When faced with potential predators, animals instinctively decide whether there is a threat they should escape from, and also when, how, and where to take evasive action. While escape is often viewed in classical ethology as an action that is released upon presentation of specific stimuli, successful and adaptive escape behaviour relies on integrating information from sensory systems, stored knowledge, and internal states. From a neuroscience perspective, escape is an incredibly rich model that provides opportunities for investigating processes such as perceptual and value-based decision-making, or action selection, in an ethological setting. We review recent research from laboratory and field studies that explore, at the behavioural and mechanistic levels, how elements from multiple information streams are integrated to generate flexible escape behaviour.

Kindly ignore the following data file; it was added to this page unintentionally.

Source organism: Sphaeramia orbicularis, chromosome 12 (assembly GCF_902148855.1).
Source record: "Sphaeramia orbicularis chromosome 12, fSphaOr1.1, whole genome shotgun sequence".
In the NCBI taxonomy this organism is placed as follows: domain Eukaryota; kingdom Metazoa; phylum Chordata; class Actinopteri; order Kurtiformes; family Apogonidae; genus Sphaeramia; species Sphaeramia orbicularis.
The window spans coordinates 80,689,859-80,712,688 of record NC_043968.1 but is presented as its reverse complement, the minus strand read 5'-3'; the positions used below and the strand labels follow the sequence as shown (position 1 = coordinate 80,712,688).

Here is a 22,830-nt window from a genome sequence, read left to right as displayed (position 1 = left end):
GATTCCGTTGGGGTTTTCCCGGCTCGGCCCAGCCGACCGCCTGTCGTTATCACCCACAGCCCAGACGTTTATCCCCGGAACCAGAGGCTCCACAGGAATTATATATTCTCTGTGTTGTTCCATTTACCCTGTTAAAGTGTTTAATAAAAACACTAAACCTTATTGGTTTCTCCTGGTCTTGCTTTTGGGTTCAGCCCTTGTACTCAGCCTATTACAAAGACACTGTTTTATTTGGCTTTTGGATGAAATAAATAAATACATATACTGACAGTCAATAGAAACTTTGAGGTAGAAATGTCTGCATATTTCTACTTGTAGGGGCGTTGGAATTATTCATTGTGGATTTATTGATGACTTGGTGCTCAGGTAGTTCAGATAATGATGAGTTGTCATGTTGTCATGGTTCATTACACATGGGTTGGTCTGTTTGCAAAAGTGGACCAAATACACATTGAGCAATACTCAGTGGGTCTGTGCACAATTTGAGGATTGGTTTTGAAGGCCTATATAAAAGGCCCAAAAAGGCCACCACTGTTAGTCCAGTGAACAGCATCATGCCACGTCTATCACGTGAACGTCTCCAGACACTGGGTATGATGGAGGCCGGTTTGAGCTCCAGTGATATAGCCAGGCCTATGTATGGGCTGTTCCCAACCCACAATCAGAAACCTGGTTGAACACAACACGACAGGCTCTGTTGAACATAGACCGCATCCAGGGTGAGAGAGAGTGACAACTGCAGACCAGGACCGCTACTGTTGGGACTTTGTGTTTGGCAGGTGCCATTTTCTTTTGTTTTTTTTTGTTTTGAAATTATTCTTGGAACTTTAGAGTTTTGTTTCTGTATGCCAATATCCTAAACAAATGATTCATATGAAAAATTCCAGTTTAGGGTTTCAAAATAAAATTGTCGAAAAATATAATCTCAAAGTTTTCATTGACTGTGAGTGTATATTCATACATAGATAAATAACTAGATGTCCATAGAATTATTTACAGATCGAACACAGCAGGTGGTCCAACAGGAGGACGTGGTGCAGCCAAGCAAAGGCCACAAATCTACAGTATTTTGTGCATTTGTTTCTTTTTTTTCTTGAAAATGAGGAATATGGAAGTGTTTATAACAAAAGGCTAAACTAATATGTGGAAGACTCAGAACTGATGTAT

Evans, D. A., Stempel, A. V., Vale, R., & Branco, T. (2019, April 1). Cognitive Control of Escape Behaviour. Trends in Cognitive Sciences. Elsevier Ltd. https://doi.org/10.1016/j.tics.2019.01.012